Little acts of kindness thrive in this time of Covid 19.
Life is hard, and fearsome. With the threat of this invisible foe, everyone it seems, cringes in fear.
It looks like the veerus hops on anyone without him or her knowing. If you have it then you will have it. And if your immune system is down, it will destroy your body.
So we were told. But not quite.
My good friend was infected with COVID-19 in his flat in California and he was rushed to the hospital. He was in coma for 13 days with no hope in sight. On the 13th day, Easter Sunday, he woke up. He considered it a miracle because he was able to fully celebrate Easter.
If he were not cured, death would have been quick. The doctors took really good care of him aided by state of the art medical facilities.
The veerus easily mutates in the body, the reason why the Department of Health asks us to diligently practice health protocols: washing of hands with soap and water; wearing masks and social distancing.
It is noticeable that there are some people today, after the enhanced community quarantine was relaxed to pave way for the modified general community quarantine, fail to wear masks. Wearing masks might feel uncomfortable as we are not used to wearing it in public, but this is not for one’s comfort but to protect us from contracting COVID-19 and keeping our family and community safe. We all must live, after all.
The government is imposing this measure of ECQ or MGCQ so that those who are immuno-compromised or who have co-morbidities such as diabetes or a victim of stroke, the elderly and the young people considered vulnerable, will be safe in the comfort of their homes.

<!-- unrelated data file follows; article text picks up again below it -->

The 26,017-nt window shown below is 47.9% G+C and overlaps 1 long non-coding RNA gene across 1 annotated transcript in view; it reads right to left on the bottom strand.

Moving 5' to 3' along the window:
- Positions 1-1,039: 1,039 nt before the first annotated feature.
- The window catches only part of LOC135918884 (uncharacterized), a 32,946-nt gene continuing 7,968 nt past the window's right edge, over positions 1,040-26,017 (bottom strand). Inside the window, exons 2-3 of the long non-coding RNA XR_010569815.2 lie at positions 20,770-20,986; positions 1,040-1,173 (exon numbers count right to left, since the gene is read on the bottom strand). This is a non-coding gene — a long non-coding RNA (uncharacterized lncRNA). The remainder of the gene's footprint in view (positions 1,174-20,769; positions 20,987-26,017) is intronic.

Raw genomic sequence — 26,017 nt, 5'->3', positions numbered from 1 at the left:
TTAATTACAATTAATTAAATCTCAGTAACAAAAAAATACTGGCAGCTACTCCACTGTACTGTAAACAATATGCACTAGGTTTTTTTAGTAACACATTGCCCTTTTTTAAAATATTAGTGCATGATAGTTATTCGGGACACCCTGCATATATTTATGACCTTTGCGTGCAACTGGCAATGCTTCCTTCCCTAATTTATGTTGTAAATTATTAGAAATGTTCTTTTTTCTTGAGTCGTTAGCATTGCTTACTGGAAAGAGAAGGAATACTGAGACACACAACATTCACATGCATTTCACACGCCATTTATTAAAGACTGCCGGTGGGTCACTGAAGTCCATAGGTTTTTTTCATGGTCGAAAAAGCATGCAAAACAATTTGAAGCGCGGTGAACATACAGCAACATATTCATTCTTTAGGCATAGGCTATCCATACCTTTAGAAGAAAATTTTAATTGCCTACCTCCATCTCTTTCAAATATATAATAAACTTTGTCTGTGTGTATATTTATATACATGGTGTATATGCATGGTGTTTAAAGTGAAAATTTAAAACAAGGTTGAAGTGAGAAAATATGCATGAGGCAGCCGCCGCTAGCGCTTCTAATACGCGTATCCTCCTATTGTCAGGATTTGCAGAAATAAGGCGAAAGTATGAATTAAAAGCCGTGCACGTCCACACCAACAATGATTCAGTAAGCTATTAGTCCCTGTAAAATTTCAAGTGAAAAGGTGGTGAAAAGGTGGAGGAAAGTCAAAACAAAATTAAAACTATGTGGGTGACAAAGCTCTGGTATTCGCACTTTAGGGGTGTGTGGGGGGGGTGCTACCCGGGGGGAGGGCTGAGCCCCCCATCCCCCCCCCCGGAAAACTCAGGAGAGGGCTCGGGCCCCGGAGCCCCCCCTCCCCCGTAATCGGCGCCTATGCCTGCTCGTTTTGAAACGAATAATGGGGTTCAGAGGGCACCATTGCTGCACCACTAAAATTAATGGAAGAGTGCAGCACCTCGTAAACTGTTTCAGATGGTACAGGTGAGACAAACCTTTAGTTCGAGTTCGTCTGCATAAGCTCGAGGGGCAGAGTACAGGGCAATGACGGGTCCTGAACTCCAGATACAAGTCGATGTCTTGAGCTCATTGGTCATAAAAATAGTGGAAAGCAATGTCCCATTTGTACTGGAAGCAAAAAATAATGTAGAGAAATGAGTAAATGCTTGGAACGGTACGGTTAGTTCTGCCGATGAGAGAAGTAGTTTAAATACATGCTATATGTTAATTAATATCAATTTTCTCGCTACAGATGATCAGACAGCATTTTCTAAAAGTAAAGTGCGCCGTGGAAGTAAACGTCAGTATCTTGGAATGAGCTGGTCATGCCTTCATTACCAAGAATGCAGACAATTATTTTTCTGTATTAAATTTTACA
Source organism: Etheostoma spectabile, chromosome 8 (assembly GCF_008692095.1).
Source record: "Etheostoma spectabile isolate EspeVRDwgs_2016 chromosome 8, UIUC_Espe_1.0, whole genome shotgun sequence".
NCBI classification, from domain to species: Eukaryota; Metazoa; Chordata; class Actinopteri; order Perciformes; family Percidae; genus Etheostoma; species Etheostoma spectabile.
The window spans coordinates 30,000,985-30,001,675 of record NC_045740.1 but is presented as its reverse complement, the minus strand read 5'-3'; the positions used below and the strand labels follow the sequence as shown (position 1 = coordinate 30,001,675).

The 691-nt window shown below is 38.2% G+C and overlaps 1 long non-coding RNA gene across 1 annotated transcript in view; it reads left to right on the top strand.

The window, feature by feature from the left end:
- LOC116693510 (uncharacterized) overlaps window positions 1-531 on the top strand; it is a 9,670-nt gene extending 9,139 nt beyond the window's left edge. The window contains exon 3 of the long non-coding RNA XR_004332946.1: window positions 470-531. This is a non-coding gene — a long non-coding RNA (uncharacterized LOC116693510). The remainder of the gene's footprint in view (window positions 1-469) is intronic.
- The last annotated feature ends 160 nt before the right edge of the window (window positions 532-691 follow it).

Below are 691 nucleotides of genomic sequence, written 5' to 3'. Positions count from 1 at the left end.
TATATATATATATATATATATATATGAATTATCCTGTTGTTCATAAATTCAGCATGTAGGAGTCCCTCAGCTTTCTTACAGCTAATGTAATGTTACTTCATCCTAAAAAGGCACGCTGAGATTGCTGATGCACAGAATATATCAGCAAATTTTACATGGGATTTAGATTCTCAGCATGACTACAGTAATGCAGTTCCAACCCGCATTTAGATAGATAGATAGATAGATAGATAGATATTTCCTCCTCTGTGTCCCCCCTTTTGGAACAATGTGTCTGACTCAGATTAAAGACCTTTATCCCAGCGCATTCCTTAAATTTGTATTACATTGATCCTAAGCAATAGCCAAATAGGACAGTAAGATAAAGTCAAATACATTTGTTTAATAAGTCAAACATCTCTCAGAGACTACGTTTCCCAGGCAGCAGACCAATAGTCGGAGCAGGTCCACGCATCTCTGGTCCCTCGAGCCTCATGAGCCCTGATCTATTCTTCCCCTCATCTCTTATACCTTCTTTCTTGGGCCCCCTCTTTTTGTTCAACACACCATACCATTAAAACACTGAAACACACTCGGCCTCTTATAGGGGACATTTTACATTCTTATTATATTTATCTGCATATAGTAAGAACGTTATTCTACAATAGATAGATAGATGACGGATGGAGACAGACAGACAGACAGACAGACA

Life is hard because we are all locked in our homes. This is what they call the new normal and we should learn to adjust to it. We have to look for new means to survive in a different world. Some resort to urban gardening and backyard farming for food sustainability in case the economy will further slide in the months to come.
The pandemic has opened our eyes to the reality that there are good things in life that we missed as we rushed each day before this happened. We discovered the joy of a slow paced life, its gentle cadence and long lazy walks.
While some complained of not receiving assistance from the government, many among us wanted to share what little we have in life.
Grateful people do not complain. They share their little resources to others in need.
I have seen families near my house share food to their neighbors in need. Such kindness is really worth highlighting and multiplying.
I remember a mentor who once told me it is in adversity that you really see kindness and generosity. It is in adversity that kindness thrives. But really, should we wait for hard times to be generous and kind?
It was hard in the first month of the lockdown. Our daily routine came to a halt. We had to be creative and innovative to adapt to the new normal: staying at home.
But we discovered that we have a family that we really did not bond so well in the past, we have books to read and so much cleaning and arranging to do at home. We have a backyard where we could grow veggies and flowers. We have each other.
While we miss people and friends due to the lockdown, we realize we have the gadgets to communicate to them. Now we know what these gadgets are for.
Then we begin to love silence and quiet.. We begin to write in our journals. We begin to appreciate it in so many ways.
As for me, I rediscovered my little sacred place underneath the aratiles tree with birds chirping, as I sit under the shade. Here, I read books and write my diary.
And I do gardening. Prepare the land. Grow seeds. Plant the veggies of different varieties. My hands are dirty but it gives me joy.
This is probably what they call resilience. In spite of this veerus we remain steadfast and hopeful.
God knows we can survive. We love living. And we know how. God makes it so.
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